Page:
April 6, 2015
Dear members of the Hajim School community:
Here's a challenge: How can medications to reduce dental plaque be applied to our teeth, and not be washed away by our saliva before they can take effect? Researchers led by Danielle Benoit, Assistant Professor of Biomedical Engineering, and Hyun Koo at the University of Pennsylvania have found a way to do just that. They've created a nanoparticle carrier with a positively charged outer surface that attaches to the negatively charged hydroxyapatite found in tooth enamel. Once attached, a drug contained in the carrier is then released as a result of pH levels that occur when glucose, sucrose and other food products that cause tooth decay are present. Good work, Danielle. (Read more here.)
The exciting work being done by the Human-Computer Interaction Group is further manifested in the intelligent user interface they've developed for "smart glasses." The interface gives public speakers real-time feedback on whether they're speaking too loudly or softly, for example, or too quickly or slowly. The system, named Rhema after the Greek word for utterance, is described in a paper by Ehsan Hoque, Assistant Professor of Computer Science, and two of his students, M. Iftekhar Tanveer and Emy Lin. The paper was presented recently at the Association for Computer Machinery's Intelligent User Interfaces conference in Atlanta. You can read more about Rhema here.
Ehsan, by the way, was recently notified that he is recipient of an NSF CRII (pre-CAREER) award for $170,000. This is a new award given to faculty in computing within two years of their appointment. It will help fund Ehsan's work to develop a framework that allows anyone to practice public speaking skills using a computer browser. Read more here.
Congratulations as well to:
Diane Dalecki, Professor of Biomedical Engineering and Director of the Rochester Center for Biomedical Ultrasound, who has been elected Vice Chair of the Bioeffects Committee of the American Institute of Ultrasound in Medicine. The committee provides information and guidance to the institute on matters relating to the biological effects and safety of ultrasound. Following completion of a two-year term as vice chair, Diane will become chair of the committee, a post she previously held from 2001 to 2003.
And to Kang Liu, a PhD student in Prof. Xi-Cheng Zhang's Terahertz Group at the Institute of Optics. She recently returned from a month of research in Greece, supported in part with a Research Mobility Grant. Kang worked with Stelios Tzortzakis, Associate Professor and researcher at the Foundation for Research and Technology - Hellas (FORTH) in Heraklion. Kang's project, involving terahertz emission from ring-Airy beam induced plasma, has resulted in a paper she has submitted for an upcoming IRMMW-THz conference and will likely submit to a peer-reviewed journal.
As promised, here are further details on how students, faculty and staff can apply for NSF grants and entrepreneurial training to advance their technical ideas to the marketplace. Our recently funded NSF I-Corps Site program is accepting applications through April 20 for the first cohort of trainees for Fall 2015. See details here; applications should be sent to email@example.com.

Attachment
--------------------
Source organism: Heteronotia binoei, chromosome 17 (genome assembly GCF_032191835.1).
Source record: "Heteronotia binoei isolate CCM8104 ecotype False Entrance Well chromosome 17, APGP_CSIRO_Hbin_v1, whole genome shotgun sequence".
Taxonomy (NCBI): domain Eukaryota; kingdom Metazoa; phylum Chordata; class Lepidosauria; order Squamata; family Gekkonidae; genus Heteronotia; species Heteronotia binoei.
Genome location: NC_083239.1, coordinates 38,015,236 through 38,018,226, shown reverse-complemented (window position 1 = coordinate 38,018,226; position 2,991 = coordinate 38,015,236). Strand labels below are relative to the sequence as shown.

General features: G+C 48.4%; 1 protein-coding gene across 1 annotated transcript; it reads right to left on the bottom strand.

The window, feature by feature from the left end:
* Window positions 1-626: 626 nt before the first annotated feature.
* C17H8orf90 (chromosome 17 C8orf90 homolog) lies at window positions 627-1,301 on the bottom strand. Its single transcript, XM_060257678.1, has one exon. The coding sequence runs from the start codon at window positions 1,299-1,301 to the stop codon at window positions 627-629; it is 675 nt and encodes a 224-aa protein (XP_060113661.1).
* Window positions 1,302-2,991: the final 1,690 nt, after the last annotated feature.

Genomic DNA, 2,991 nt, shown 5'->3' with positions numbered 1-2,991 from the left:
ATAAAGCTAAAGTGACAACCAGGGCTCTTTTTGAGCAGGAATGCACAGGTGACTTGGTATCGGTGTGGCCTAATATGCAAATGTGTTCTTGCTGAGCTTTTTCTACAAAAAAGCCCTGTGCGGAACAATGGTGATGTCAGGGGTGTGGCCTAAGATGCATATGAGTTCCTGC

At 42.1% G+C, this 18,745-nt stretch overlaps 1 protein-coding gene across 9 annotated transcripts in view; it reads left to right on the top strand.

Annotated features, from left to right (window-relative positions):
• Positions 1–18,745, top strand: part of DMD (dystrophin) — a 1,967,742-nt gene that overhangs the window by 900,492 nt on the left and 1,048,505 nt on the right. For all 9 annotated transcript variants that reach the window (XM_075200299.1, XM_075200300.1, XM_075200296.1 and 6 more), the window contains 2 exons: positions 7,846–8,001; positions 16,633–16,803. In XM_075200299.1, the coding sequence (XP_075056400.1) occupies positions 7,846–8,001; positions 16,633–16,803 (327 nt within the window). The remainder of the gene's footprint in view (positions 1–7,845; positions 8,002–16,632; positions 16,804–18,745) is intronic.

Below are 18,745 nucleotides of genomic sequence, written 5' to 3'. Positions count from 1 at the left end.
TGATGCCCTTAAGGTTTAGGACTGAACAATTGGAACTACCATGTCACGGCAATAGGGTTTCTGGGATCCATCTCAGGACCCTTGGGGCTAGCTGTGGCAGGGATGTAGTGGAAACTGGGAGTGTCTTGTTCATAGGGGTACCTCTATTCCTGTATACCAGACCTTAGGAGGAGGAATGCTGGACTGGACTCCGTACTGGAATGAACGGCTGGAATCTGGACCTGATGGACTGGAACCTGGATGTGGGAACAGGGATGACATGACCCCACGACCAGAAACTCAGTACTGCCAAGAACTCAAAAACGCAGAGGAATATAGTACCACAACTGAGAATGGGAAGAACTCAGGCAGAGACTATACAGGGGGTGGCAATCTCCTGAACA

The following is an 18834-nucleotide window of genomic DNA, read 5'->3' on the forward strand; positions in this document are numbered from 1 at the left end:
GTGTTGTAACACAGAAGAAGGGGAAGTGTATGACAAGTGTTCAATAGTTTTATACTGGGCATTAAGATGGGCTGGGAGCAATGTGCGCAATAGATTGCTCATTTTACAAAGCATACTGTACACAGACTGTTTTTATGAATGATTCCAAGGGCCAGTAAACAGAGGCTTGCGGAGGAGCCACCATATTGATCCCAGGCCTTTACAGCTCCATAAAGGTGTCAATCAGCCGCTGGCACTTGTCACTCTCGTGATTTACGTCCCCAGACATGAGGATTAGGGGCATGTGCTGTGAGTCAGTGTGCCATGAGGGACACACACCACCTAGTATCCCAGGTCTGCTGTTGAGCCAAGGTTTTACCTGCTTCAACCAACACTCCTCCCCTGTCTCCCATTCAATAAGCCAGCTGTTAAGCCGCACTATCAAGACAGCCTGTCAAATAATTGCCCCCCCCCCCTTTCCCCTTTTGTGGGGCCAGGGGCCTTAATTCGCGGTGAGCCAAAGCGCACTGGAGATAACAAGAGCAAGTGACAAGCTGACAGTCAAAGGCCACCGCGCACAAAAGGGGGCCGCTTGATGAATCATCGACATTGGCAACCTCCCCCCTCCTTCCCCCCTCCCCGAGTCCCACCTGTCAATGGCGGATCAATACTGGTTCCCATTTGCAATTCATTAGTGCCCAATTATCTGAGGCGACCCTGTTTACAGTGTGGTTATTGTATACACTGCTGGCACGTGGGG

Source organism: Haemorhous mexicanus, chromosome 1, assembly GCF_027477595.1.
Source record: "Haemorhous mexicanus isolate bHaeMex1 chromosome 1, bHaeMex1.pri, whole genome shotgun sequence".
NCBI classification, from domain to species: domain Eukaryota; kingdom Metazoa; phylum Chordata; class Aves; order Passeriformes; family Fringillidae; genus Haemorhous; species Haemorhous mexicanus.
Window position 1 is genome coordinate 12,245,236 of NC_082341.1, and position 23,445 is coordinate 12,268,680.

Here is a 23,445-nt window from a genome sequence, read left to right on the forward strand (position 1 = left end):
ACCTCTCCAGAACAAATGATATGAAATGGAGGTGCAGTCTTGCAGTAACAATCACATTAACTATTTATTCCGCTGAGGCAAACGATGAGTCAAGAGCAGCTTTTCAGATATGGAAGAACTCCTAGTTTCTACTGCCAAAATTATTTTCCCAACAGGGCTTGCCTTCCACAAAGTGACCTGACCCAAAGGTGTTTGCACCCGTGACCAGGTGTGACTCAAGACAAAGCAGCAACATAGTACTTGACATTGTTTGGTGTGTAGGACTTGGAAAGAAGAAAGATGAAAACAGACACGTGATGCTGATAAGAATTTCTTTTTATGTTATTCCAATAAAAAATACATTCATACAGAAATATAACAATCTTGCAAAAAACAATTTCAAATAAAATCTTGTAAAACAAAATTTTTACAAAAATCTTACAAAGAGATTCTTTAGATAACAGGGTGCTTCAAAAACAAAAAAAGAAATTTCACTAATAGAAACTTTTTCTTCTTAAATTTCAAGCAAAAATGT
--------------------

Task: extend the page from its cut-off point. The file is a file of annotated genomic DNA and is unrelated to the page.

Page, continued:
Nominations for our Dottie Welch award, named in honor of BME's outstanding former undergraduate coordinator, are being accepted through next Monday. The award is given annually to a Hajim School faculty or staff member "whose performance and dedication enriches the student experience" in the tradition exemplified by Dottie during her 25-plus years of service. Send nominations to to monique_smith@UR.rochester.edu. All nominations will be compiled onto an electronic ballot that will be made available no later than April 15.
Four women who leveraged their engineering backgrounds to become corporate leaders will tell their stories -- and share valuable advice for budding technical leaders -- at a panel discussion from 7 to 8:30 p.m., this Thursday, April 9 at Goergen 109. They include three of our own alumnae -- Carol Duquette '85 of MechE/Geology, now Vice President of Design Services and Maintenance at Wegmans; Sharon Hoffman-Manning '79 of ChemE, now Global Franchise Director at Johnson&Johnson; and Sheryl Smith '79, '82 (MS) of ChemE, now a Strategic Account General Manager at Xerox Corp. -- plus Selma Rossen, who retired last year as President and CEO of Hansome Energy Systems. Students of all class years and majors are encouraged to attend this special event, sponsored by the Hajim School, the Society of Women Engineers, and the Gwen M. Greene Career and Internship Center. Afterwards you can mingle with the panelists at an informal dessert reception. RSVP here or email firstname.lastname@example.org.
Thirteen University teams will be among those competing Wednesday at St. John Fisher College's Basil Hall and Wegmans School of Nursing for the right to advance to the finals of the New York Business Plan Competition on April 24 in Albany, where $500,000 in cash prizes will be up for grabs. The regional event at St. John Fisher, which starts at 5:30 p.m., is free and open to the public. Read more here.
Condolences to the family of John Royal Ferron, an Emeritus Professor of Chemical Engineering, who passed away recently at the age of 88. He joined the University in 1969, and served as department chair until 1977. He retired in 1993 and is remembered as a mentor and friend to students and fellow professors.
As always, keep me updated and have a great week.
Robert L. Clark
Professor and Dean